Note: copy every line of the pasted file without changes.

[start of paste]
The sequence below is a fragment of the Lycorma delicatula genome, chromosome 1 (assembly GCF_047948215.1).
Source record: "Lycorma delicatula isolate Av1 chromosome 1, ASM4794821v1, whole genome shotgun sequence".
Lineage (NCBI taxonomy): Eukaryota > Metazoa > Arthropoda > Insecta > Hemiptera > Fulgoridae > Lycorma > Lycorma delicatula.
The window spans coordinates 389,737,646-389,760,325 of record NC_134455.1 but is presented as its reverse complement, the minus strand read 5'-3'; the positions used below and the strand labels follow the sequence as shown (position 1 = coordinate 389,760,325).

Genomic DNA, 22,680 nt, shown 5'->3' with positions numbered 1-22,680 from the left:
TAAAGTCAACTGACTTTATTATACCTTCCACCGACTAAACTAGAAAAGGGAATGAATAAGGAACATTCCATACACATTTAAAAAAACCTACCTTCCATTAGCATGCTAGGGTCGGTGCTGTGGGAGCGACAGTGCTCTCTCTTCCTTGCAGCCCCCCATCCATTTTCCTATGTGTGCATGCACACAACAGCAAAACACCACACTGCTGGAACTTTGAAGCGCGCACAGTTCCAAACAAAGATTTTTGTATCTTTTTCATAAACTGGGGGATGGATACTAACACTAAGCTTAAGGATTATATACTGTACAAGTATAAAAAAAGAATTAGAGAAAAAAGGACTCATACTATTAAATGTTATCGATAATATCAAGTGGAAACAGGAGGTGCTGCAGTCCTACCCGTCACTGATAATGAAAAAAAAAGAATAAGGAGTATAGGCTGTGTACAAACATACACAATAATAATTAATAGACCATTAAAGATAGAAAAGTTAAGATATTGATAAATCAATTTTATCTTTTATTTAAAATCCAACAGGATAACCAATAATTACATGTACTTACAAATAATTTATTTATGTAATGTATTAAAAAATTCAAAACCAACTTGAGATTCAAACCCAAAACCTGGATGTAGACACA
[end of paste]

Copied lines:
The sequence below is a fragment of the Lycorma delicatula genome, chromosome 1 (assembly GCF_047948215.1).
Source record: "Lycorma delicatula isolate Av1 chromosome 1, ASM4794821v1, whole genome shotgun sequence".
Lineage (NCBI taxonomy): Eukaryota > Metazoa > Arthropoda > Insecta > Hemiptera > Fulgoridae > Lycorma > Lycorma delicatula.
The window spans coordinates 389,737,646-389,760,325 of record NC_134455.1 but is presented as its reverse complement, the minus strand read 5'-3'; the positions used below and the strand labels follow the sequence as shown (position 1 = coordinate 389,760,325).

Genomic DNA, 22,680 nt, shown 5'->3' with positions numbered 1-22,680 from the left:
TAAAGTCAACTGACTTTATTATACCTTCCACCGACTAAACTAGAAAAGGGAATGAATAAGGAACATTCCATACACATTTAAAAAAACCTACCTTCCATTAGCATGCTAGGGTCGGTGCTGTGGGAGCGACAGTGCTCTCTCTTCCTTGCAGCCCCCCATCCATTTTCCTATGTGTGCATGCACACAACAGCAAAACACCACACTGCTGGAACTTTGAAGCGCGCACAGTTCCAAACAAAGATTTTTGTATCTTTTTCATAAACTGGGGGATGGATACTAACACTAAGCTTAAGGATTATATACTGTACAAGTATAAAAAAAGAATTAGAGAAAAAAGGACTCATACTATTAAATGTTATCGATAATATCAAGTGGAAACAGGAGGTGCTGCAGTCCTACCCGTCACTGATAATGAAAAAAAAAGAATAAGGAGTATAGGCTGTGTACAAACATACACAATAATAATTAATAGACCATTAAAGATAGAAAAGTTAAGATATTGATAAATCAATTTTATCTTTTATTTAAAATCCAACAGGATAACCAATAATTACATGTACTTACAAATAATTTATTTATGTAATGTATTAAAAAATTCAAAACCAACTTGAGATTCAAACCCAAAACCTGGATGTAGACACA